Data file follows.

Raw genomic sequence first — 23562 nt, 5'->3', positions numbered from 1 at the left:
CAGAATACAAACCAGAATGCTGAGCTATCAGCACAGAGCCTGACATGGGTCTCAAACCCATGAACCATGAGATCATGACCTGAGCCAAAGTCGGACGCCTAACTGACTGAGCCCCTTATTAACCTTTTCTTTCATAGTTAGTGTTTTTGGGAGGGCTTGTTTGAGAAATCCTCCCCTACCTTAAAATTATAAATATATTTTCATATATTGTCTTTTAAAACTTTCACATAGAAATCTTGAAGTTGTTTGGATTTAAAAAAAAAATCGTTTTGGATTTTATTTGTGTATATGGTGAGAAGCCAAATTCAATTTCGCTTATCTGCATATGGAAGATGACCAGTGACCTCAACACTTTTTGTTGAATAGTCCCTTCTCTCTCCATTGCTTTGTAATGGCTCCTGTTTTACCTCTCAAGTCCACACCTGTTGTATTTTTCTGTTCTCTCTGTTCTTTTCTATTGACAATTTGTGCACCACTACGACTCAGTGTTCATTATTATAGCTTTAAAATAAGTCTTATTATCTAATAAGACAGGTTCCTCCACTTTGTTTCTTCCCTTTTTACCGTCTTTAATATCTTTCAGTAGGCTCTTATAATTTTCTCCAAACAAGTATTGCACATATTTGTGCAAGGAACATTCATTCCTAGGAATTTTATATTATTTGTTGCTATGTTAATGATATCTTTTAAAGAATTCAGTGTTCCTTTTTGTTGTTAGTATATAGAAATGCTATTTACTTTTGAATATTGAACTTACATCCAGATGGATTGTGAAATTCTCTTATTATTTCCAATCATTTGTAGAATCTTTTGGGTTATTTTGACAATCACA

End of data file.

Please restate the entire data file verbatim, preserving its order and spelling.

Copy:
Raw genomic sequence first — 23562 nt, 5'->3', positions numbered from 1 at the left:
CAGAATACAAACCAGAATGCTGAGCTATCAGCACAGAGCCTGACATGGGTCTCAAACCCATGAACCATGAGATCATGACCTGAGCCAAAGTCGGACGCCTAACTGACTGAGCCCCTTATTAACCTTTTCTTTCATAGTTAGTGTTTTTGGGAGGGCTTGTTTGAGAAATCCTCCCCTACCTTAAAATTATAAATATATTTTCATATATTGTCTTTTAAAACTTTCACATAGAAATCTTGAAGTTGTTTGGATTTAAAAAAAAAATCGTTTTGGATTTTATTTGTGTATATGGTGAGAAGCCAAATTCAATTTCGCTTATCTGCATATGGAAGATGACCAGTGACCTCAACACTTTTTGTTGAATAGTCCCTTCTCTCTCCATTGCTTTGTAATGGCTCCTGTTTTACCTCTCAAGTCCACACCTGTTGTATTTTTCTGTTCTCTCTGTTCTTTTCTATTGACAATTTGTGCACCACTACGACTCAGTGTTCATTATTATAGCTTTAAAATAAGTCTTATTATCTAATAAGACAGGTTCCTCCACTTTGTTTCTTCCCTTTTTACCGTCTTTAATATCTTTCAGTAGGCTCTTATAATTTTCTCCAAACAAGTATTGCACATATTTGTGCAAGGAACATTCATTCCTAGGAATTTTATATTATTTGTTGCTATGTTAATGATATCTTTTAAAGAATTCAGTGTTCCTTTTTGTTGTTAGTATATAGAAATGCTATTTACTTTTGAATATTGAACTTACATCCAGATGGATTGTGAAATTCTCTTATTATTTCCAATCATTTGTAGAATCTTTTGGGTTATTTTGACAATCACA